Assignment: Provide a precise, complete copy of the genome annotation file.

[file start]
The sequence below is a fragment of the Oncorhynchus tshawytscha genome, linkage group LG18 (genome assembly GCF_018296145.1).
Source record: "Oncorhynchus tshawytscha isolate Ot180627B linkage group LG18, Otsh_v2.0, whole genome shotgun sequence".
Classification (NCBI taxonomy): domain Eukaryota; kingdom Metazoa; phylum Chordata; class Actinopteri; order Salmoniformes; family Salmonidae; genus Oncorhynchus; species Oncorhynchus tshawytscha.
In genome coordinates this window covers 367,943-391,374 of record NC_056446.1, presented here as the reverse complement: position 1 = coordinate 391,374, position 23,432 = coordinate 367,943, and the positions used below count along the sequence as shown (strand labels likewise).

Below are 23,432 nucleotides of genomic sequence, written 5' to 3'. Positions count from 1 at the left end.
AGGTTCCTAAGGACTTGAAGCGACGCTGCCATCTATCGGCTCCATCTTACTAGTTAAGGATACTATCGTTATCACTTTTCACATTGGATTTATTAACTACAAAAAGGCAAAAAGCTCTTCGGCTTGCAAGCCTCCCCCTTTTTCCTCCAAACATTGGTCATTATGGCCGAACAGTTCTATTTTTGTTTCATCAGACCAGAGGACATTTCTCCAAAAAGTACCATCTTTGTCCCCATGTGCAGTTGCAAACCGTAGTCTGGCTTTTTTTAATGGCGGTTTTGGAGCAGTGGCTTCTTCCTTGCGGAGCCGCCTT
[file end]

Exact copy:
The sequence below is a fragment of the Oncorhynchus tshawytscha genome, linkage group LG18 (genome assembly GCF_018296145.1).
Source record: "Oncorhynchus tshawytscha isolate Ot180627B linkage group LG18, Otsh_v2.0, whole genome shotgun sequence".
Classification (NCBI taxonomy): domain Eukaryota; kingdom Metazoa; phylum Chordata; class Actinopteri; order Salmoniformes; family Salmonidae; genus Oncorhynchus; species Oncorhynchus tshawytscha.
In genome coordinates this window covers 367,943-391,374 of record NC_056446.1, presented here as the reverse complement: position 1 = coordinate 391,374, position 23,432 = coordinate 367,943, and the positions used below count along the sequence as shown (strand labels likewise).

Below are 23,432 nucleotides of genomic sequence, written 5' to 3'. Positions count from 1 at the left end.
AGGTTCCTAAGGACTTGAAGCGACGCTGCCATCTATCGGCTCCATCTTACTAGTTAAGGATACTATCGTTATCACTTTTCACATTGGATTTATTAACTACAAAAAGGCAAAAAGCTCTTCGGCTTGCAAGCCTCCCCCTTTTTCCTCCAAACATTGGTCATTATGGCCGAACAGTTCTATTTTTGTTTCATCAGACCAGAGGACATTTCTCCAAAAAGTACCATCTTTGTCCCCATGTGCAGTTGCAAACCGTAGTCTGGCTTTTTTTAATGGCGGTTTTGGAGCAGTGGCTTCTTCCTTGCGGAGCCGCCTT